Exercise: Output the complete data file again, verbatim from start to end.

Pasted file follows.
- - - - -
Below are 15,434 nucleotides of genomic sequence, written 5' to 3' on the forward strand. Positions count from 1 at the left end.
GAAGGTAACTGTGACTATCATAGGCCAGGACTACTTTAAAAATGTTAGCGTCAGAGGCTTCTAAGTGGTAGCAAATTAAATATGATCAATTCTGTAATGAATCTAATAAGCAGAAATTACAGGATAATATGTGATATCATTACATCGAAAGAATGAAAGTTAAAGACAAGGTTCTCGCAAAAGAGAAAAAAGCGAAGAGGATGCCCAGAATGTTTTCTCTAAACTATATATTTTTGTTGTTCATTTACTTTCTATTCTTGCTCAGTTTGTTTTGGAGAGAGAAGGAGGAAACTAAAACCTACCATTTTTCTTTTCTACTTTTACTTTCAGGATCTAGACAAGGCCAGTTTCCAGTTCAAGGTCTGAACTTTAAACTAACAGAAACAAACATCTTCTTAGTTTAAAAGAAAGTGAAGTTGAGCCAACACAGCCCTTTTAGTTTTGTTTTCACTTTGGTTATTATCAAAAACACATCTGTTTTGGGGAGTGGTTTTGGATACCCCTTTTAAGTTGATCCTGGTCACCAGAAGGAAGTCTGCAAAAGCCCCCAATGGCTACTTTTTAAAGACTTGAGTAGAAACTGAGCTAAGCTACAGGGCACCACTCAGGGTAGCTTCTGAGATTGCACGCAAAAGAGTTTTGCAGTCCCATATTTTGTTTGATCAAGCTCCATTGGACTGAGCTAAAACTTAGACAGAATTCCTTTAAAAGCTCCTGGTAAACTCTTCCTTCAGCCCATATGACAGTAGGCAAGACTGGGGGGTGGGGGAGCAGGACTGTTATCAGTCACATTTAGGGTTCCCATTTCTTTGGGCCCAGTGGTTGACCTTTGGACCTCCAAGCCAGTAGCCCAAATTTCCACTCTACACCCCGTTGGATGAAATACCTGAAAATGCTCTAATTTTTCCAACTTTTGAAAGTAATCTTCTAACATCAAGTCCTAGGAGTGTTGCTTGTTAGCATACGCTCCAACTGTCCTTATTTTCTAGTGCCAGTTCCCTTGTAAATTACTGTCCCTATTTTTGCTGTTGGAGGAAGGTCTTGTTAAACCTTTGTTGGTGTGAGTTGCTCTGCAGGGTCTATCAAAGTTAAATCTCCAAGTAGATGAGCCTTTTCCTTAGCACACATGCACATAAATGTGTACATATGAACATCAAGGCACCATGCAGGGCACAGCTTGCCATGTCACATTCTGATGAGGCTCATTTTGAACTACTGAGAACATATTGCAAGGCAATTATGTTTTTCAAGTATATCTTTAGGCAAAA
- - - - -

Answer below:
Below are 15,434 nucleotides of genomic sequence, written 5' to 3' on the forward strand. Positions count from 1 at the left end.
GAAGGTAACTGTGACTATCATAGGCCAGGACTACTTTAAAAATGTTAGCGTCAGAGGCTTCTAAGTGGTAGCAAATTAAATATGATCAATTCTGTAATGAATCTAATAAGCAGAAATTACAGGATAATATGTGATATCATTACATCGAAAGAATGAAAGTTAAAGACAAGGTTCTCGCAAAAGAGAAAAAAGCGAAGAGGATGCCCAGAATGTTTTCTCTAAACTATATATTTTTGTTGTTCATTTACTTTCTATTCTTGCTCAGTTTGTTTTGGAGAGAGAAGGAGGAAACTAAAACCTACCATTTTTCTTTTCTACTTTTACTTTCAGGATCTAGACAAGGCCAGTTTCCAGTTCAAGGTCTGAACTTTAAACTAACAGAAACAAACATCTTCTTAGTTTAAAAGAAAGTGAAGTTGAGCCAACACAGCCCTTTTAGTTTTGTTTTCACTTTGGTTATTATCAAAAACACATCTGTTTTGGGGAGTGGTTTTGGATACCCCTTTTAAGTTGATCCTGGTCACCAGAAGGAAGTCTGCAAAAGCCCCCAATGGCTACTTTTTAAAGACTTGAGTAGAAACTGAGCTAAGCTACAGGGCACCACTCAGGGTAGCTTCTGAGATTGCACGCAAAAGAGTTTTGCAGTCCCATATTTTGTTTGATCAAGCTCCATTGGACTGAGCTAAAACTTAGACAGAATTCCTTTAAAAGCTCCTGGTAAACTCTTCCTTCAGCCCATATGACAGTAGGCAAGACTGGGGGGTGGGGGAGCAGGACTGTTATCAGTCACATTTAGGGTTCCCATTTCTTTGGGCCCAGTGGTTGACCTTTGGACCTCCAAGCCAGTAGCCCAAATTTCCACTCTACACCCCGTTGGATGAAATACCTGAAAATGCTCTAATTTTTCCAACTTTTGAAAGTAATCTTCTAACATCAAGTCCTAGGAGTGTTGCTTGTTAGCATACGCTCCAACTGTCCTTATTTTCTAGTGCCAGTTCCCTTGTAAATTACTGTCCCTATTTTTGCTGTTGGAGGAAGGTCTTGTTAAACCTTTGTTGGTGTGAGTTGCTCTGCAGGGTCTATCAAAGTTAAATCTCCAAGTAGATGAGCCTTTTCCTTAGCACACATGCACATAAATGTGTACATATGAACATCAAGGCACCATGCAGGGCACAGCTTGCCATGTCACATTCTGATGAGGCTCATTTTGAACTACTGAGAACATATTGCAAGGCAATTATGTTTTTCAAGTATATCTTTAGGCAAAA